* Portugal gains investment grade rating from Moody’s
* Portuguese and Italian bonds rally
* Spanish bond yields rise on fiscal worries (Updates prices)
By Virginia Furness
LONDON, Oct 15 (Reuters) - Portuguese and Italian government bond yields fell on Monday, outperforming euro zone peers after Moody’s ratings agency upgraded Portugal by one notch, back to investment grade, and Italy’s budget plans came back into focus.
Moody’s is the last of the big three agencies to lift Portugal from the junk status acquired during the euro zone debt crisis.
It upgraded Portugal to Baa3 from Ba1 after the close of European markets on Friday, citing economic and fiscal improvements.
The move is unlikely to unlock major flows of capital as Portugal is already part of the largest investment grade indexes, but DZ Bank rates strategist Christian Lenk said:
“The upgrade is still a positive point. Even though it is not surprising, it may make investors have a second look at Portuguese government bonds.”
Ten-year bond yields dipped briefly below 2 percent before pulling back to slightly over, down two bps on the day.
Italy’s 10-year bond yield was also down two bps on the day at 3.56 percent after the cabinet delayed approval of Italy’s 2019 budget by one day to Tuesday.
Despite apparent broad agreement, government sources said there were tensions between the ruling parties over plans for a partial tax amnesty.
“I don’t think the numbers are credible and the targets won’t be met, but the biggest sell-off in Italy is behind us,” said Nordea Chief Analyst Jan von Gerich.
In contrast to Portugal and Italy, Spain’s 10-year bond yield hit fresh one-year highs at 1.706 percent, though it was set to close only marginally higher at 1.69 percent.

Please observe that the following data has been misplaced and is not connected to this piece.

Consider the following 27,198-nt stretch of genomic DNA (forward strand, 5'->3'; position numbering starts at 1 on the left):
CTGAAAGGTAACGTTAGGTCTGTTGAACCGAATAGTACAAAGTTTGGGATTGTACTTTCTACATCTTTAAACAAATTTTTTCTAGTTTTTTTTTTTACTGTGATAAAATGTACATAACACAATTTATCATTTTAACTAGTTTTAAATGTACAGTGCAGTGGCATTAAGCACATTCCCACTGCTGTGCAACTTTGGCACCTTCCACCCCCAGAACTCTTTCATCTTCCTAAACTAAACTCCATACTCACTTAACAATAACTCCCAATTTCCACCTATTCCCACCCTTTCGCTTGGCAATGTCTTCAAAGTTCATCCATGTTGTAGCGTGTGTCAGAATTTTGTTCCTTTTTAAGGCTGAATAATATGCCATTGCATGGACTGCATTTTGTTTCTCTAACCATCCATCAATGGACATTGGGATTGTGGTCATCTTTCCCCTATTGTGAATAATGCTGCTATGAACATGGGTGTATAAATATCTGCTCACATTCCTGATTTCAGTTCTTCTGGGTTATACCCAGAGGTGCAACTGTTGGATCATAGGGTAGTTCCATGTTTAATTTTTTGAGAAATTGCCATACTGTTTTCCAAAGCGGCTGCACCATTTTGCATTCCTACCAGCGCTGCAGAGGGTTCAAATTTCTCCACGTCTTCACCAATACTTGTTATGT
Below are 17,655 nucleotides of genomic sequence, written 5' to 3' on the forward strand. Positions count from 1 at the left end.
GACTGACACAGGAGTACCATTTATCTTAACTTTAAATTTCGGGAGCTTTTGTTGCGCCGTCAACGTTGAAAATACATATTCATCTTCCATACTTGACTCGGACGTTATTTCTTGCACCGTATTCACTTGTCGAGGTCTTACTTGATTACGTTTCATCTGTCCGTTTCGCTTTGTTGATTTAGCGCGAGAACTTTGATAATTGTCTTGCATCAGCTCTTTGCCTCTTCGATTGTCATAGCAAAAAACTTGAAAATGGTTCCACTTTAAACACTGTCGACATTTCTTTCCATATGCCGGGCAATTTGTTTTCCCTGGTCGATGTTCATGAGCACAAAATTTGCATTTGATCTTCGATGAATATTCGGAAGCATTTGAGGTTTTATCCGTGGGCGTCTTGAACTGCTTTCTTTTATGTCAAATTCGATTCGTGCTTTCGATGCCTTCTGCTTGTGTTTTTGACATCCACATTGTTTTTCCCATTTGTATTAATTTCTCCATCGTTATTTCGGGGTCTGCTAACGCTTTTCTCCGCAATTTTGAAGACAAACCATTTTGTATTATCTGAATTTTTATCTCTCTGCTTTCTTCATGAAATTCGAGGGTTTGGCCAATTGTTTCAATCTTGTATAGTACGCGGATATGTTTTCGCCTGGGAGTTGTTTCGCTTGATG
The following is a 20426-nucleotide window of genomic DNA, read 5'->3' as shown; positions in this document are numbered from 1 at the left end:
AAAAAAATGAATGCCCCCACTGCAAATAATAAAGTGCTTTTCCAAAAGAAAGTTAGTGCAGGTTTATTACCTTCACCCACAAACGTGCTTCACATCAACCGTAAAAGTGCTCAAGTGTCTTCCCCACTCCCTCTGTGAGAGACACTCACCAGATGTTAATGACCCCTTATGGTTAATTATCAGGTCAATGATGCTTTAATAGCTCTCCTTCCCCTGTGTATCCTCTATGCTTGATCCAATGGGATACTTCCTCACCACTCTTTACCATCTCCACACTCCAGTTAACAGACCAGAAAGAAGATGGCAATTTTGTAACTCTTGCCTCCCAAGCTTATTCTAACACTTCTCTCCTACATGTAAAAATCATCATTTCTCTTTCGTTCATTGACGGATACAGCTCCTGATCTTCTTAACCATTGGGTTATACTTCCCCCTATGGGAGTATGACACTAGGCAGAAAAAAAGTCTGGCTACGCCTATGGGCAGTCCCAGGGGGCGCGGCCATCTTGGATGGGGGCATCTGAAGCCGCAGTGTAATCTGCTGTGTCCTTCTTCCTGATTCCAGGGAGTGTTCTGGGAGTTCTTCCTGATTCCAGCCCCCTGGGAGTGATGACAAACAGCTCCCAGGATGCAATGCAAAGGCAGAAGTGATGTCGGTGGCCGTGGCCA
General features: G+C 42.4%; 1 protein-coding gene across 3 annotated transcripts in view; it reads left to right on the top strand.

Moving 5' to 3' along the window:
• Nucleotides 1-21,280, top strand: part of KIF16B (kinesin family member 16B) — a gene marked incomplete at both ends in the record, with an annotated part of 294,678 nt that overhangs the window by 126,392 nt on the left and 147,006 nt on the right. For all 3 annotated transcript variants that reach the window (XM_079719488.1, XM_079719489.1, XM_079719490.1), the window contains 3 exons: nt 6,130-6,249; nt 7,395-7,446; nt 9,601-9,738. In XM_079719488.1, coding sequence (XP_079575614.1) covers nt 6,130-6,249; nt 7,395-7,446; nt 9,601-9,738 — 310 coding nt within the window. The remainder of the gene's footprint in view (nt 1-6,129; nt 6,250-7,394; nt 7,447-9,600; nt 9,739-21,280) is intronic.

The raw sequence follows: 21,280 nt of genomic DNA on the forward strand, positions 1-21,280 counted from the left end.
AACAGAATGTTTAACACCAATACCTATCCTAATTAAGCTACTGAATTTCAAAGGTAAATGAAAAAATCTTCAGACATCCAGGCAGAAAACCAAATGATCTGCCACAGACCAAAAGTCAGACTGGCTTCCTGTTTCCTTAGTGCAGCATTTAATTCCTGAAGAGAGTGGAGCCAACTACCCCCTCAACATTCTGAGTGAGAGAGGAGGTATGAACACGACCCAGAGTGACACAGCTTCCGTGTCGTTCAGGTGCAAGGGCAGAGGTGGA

Spain’s Socialists, who hold a minority in parliament, reached a budget deal on Thursday with anti-austerity party Podemos that includes tax hikes and raising the minimum wage.
“We have started to see many accounts worrying about the fiscal situation of Spain. We have been answering many questions over this weekend, many investors are asking about the implications of the new agreement between Podemos and the Socialists,” said BBVA strategist Jaime Costero Denche.
Elsewhere, yields on higher-rated euro zone bonds dipped as investors moved into less risky assets as U.S.-Saudi tensions and Brexit talks dragged on.
A weekend election in the German state of Bavaria that delivered humiliating results for the parties in Chancellor Angela Merkel’s coalition government may also have helped lift appetite for safe-haven bonds.
Germany’s 10-year bond yield dipped to 0.478 percent , its lowest in almost two weeks, before settling at 0.50 percent towards the close. (Reporting by Virginia Furness Additional reporting by Abhinav Ramnarayan Editing by Dhara Ranasinghe and Kevin Liffey)